Industry works with Defence to help Army engineers survey water crossings

Map the Gap

Amphibious vehicles and drones are currently being trialled to potentially help future soldiers advance safely into enemy territory across wide and fast flowing rivers and other water obstacles.

The Defence Science and Technology Laboratory (Dstl) trial forms the second stage of the Map the Gap competition launched two years ago with three industrial partners. Its aim is to find solutions that will reduce the risk to troops when crossing a body of water such as rivers and other so-called ‘wet gaps’ found at the forward edge of the battlefield.

Currently, the only ways of identifying suitable crossing points are to send Royal Engineer reconnaissance troops to survey both banks of the river or divers to survey the riverbed to ensure amphibious vehicles have a clear path.

Map the Gap is investigating how remote and autonomous platforms equipped with electronic sensing equipment could reduce the risk to personnel on the ground whilst increasing the options available to commanders, giving them a critical advantage.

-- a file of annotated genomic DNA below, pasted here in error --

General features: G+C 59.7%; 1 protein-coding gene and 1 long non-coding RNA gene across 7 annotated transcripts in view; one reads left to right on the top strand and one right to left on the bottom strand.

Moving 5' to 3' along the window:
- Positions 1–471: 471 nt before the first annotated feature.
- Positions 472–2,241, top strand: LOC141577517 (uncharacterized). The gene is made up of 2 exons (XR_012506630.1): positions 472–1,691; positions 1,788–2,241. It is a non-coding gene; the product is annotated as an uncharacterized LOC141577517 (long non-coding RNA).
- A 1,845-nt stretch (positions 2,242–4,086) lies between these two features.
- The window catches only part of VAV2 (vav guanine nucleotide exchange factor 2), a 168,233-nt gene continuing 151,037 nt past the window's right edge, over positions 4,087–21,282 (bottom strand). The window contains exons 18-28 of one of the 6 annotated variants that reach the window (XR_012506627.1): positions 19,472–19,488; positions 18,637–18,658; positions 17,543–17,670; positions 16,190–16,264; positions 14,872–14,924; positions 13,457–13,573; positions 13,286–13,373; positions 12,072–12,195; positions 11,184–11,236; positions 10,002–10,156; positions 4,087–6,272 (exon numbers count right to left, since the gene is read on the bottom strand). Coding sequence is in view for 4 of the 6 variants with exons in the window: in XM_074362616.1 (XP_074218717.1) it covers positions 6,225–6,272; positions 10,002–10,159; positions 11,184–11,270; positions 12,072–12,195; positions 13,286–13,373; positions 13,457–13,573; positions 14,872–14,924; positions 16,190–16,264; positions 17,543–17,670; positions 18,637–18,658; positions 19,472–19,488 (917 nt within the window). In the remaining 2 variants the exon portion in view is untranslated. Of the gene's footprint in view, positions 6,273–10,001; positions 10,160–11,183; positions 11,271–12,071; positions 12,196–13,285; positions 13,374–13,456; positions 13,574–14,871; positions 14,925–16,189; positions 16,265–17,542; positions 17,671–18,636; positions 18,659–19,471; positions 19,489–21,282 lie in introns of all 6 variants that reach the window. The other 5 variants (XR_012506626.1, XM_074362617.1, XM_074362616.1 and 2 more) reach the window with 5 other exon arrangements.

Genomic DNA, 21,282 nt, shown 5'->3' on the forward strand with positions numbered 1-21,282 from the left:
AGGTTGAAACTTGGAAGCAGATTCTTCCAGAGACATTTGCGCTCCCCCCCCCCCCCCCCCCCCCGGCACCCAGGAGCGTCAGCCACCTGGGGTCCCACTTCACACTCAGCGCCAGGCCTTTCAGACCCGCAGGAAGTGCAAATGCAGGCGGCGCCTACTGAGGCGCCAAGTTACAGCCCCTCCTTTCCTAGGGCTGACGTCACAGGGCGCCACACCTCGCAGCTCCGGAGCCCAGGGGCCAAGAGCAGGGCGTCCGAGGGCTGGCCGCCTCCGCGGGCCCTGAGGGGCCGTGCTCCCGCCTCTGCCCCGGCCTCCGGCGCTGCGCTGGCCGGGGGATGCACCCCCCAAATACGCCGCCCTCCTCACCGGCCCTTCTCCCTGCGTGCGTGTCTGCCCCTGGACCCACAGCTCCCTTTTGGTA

“Wide water crossings are one of the most difficult operations we conduct in the military,” said Major Needham Officer Commanding, 23 Amphibious Engineer Squadron.

“The reconnaissance burden is far higher than any other crossing operation we do. We have to send Engineer Reconnaissance Sergeants and divers down to the riverbanks to identify possible sites. This puts our soldiers in danger and can potentially alert our adversaries to our intentions.”

The three prototypes being tested are expected to be able to retrieve information including the depth and flow of the water, the distance between both banks and their respective heights as well as the ground-bearing capacity of the nearby land.

Tests also include the accuracy and timing of the survey process and the presentation of data to the user in a way they can interpret and use.

This is just one of the many trials currently underway as part of the Army’s Future Soldier transformation that will modernise the Army to address next-generation threats in an increasingly unpredictable world.